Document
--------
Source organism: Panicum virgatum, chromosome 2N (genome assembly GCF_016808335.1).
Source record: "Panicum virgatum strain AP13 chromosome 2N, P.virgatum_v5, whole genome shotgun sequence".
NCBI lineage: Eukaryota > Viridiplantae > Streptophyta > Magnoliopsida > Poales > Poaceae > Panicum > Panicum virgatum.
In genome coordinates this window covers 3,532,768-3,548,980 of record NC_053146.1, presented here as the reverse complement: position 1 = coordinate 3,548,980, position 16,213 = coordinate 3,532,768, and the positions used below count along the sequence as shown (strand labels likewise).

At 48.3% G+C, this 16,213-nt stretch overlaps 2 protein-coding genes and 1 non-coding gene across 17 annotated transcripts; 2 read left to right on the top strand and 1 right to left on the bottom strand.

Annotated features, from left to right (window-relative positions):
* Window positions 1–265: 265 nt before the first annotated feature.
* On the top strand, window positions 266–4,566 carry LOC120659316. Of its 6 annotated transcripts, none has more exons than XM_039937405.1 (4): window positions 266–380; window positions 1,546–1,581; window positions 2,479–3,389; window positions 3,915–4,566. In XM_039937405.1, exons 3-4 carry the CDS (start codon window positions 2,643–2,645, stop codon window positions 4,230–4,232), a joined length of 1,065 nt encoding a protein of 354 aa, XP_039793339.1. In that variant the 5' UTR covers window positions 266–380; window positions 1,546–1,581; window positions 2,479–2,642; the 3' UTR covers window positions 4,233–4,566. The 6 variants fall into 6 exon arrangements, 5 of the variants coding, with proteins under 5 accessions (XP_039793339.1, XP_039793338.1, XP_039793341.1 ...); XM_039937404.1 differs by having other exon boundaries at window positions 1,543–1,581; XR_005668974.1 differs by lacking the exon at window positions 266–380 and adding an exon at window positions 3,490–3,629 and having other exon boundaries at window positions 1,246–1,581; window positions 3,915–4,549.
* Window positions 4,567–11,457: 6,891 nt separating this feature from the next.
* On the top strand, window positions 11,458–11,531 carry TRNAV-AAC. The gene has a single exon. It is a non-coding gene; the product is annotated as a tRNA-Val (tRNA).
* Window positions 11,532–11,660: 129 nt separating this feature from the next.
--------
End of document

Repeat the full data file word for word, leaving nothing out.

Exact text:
Source organism: Panicum virgatum, chromosome 2N (genome assembly GCF_016808335.1).
Source record: "Panicum virgatum strain AP13 chromosome 2N, P.virgatum_v5, whole genome shotgun sequence".
NCBI lineage: Eukaryota > Viridiplantae > Streptophyta > Magnoliopsida > Poales > Poaceae > Panicum > Panicum virgatum.
In genome coordinates this window covers 3,532,768-3,548,980 of record NC_053146.1, presented here as the reverse complement: position 1 = coordinate 3,548,980, position 16,213 = coordinate 3,532,768, and the positions used below count along the sequence as shown (strand labels likewise).

At 48.3% G+C, this 16,213-nt stretch overlaps 2 protein-coding genes and 1 non-coding gene across 17 annotated transcripts; 2 read left to right on the top strand and 1 right to left on the bottom strand.

Annotated features, from left to right (window-relative positions):
* Window positions 1–265: 265 nt before the first annotated feature.
* On the top strand, window positions 266–4,566 carry LOC120659316. Of its 6 annotated transcripts, none has more exons than XM_039937405.1 (4): window positions 266–380; window positions 1,546–1,581; window positions 2,479–3,389; window positions 3,915–4,566. In XM_039937405.1, exons 3-4 carry the CDS (start codon window positions 2,643–2,645, stop codon window positions 4,230–4,232), a joined length of 1,065 nt encoding a protein of 354 aa, XP_039793339.1. In that variant the 5' UTR covers window positions 266–380; window positions 1,546–1,581; window positions 2,479–2,642; the 3' UTR covers window positions 4,233–4,566. The 6 variants fall into 6 exon arrangements, 5 of the variants coding, with proteins under 5 accessions (XP_039793339.1, XP_039793338.1, XP_039793341.1 ...); XM_039937404.1 differs by having other exon boundaries at window positions 1,543–1,581; XR_005668974.1 differs by lacking the exon at window positions 266–380 and adding an exon at window positions 3,490–3,629 and having other exon boundaries at window positions 1,246–1,581; window positions 3,915–4,549.
* Window positions 4,567–11,457: 6,891 nt separating this feature from the next.
* On the top strand, window positions 11,458–11,531 carry TRNAV-AAC. The gene has a single exon. It is a non-coding gene; the product is annotated as a tRNA-Val (tRNA).
* Window positions 11,532–11,660: 129 nt separating this feature from the next.